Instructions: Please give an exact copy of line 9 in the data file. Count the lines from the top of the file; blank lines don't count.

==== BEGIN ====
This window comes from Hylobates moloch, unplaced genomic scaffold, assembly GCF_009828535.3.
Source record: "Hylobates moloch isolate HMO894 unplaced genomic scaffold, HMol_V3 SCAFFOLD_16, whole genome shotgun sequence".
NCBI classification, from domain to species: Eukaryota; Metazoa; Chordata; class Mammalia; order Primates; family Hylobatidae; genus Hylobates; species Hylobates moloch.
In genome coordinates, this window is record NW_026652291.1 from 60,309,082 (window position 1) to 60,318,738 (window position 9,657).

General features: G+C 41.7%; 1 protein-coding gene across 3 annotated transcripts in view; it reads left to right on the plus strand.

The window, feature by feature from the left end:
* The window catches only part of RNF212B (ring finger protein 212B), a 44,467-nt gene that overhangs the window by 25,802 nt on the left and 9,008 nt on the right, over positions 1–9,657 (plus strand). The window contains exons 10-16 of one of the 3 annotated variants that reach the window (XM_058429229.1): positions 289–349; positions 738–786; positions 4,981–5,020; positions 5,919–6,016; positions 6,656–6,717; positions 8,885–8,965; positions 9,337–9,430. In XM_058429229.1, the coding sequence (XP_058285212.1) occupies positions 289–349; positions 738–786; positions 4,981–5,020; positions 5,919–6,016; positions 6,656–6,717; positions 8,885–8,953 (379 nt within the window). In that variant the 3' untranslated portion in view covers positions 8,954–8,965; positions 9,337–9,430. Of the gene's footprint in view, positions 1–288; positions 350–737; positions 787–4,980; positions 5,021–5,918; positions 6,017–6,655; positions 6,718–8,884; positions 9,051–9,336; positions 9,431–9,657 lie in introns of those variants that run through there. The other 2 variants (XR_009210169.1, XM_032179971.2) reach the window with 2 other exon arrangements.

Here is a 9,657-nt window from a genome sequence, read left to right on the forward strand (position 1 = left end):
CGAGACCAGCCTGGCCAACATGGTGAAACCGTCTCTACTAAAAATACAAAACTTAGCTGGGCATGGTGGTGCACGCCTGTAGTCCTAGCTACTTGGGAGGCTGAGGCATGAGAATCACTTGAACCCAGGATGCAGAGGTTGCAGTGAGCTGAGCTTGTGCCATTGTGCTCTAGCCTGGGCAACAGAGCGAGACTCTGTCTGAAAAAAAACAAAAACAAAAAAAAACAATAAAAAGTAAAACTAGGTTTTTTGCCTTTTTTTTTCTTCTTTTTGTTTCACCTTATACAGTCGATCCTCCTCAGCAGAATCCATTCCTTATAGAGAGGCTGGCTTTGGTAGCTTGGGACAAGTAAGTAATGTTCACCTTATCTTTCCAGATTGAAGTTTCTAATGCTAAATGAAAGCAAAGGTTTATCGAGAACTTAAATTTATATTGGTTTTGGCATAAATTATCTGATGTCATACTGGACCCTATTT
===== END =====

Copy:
CGAGACCAGCCTGGCCAACATGGTGAAACCGTCTCTACTAAAAATACAAAACTTAGCTGGGCATGGTGGTGCACGCCTGTAGTCCTAGCTACTTGGGAGGCTGAGGCATGAGAATCACTTGAACCCAGGATGCAGAGGTTGCAGTGAGCTGAGCTTGTGCCATTGTGCTCTAGCCTGGGCAACAGAGCGAGACTCTGTCTGAAAAAAAACAAAAACAAAAAAAAACAATAAAAAGTAAAACTAGGTTTTTTGCCTTTTTTTTTCTTCTTTTTGTTTCACCTTATACAGTCGATCCTCCTCAGCAGAATCCATTCCTTATAGAGAGGCTGGCTTTGGTAGCTTGGGACAAGTAAGTAATGTTCACCTTATCTTTCCAGATTGAAGTTTCTAATGCTAAATGAAAGCAAAGGTTTATCGAGAACTTAAATTTATATTGGTTTTGGCATAAATTATCTGATGTCATACTGGACCCTATTT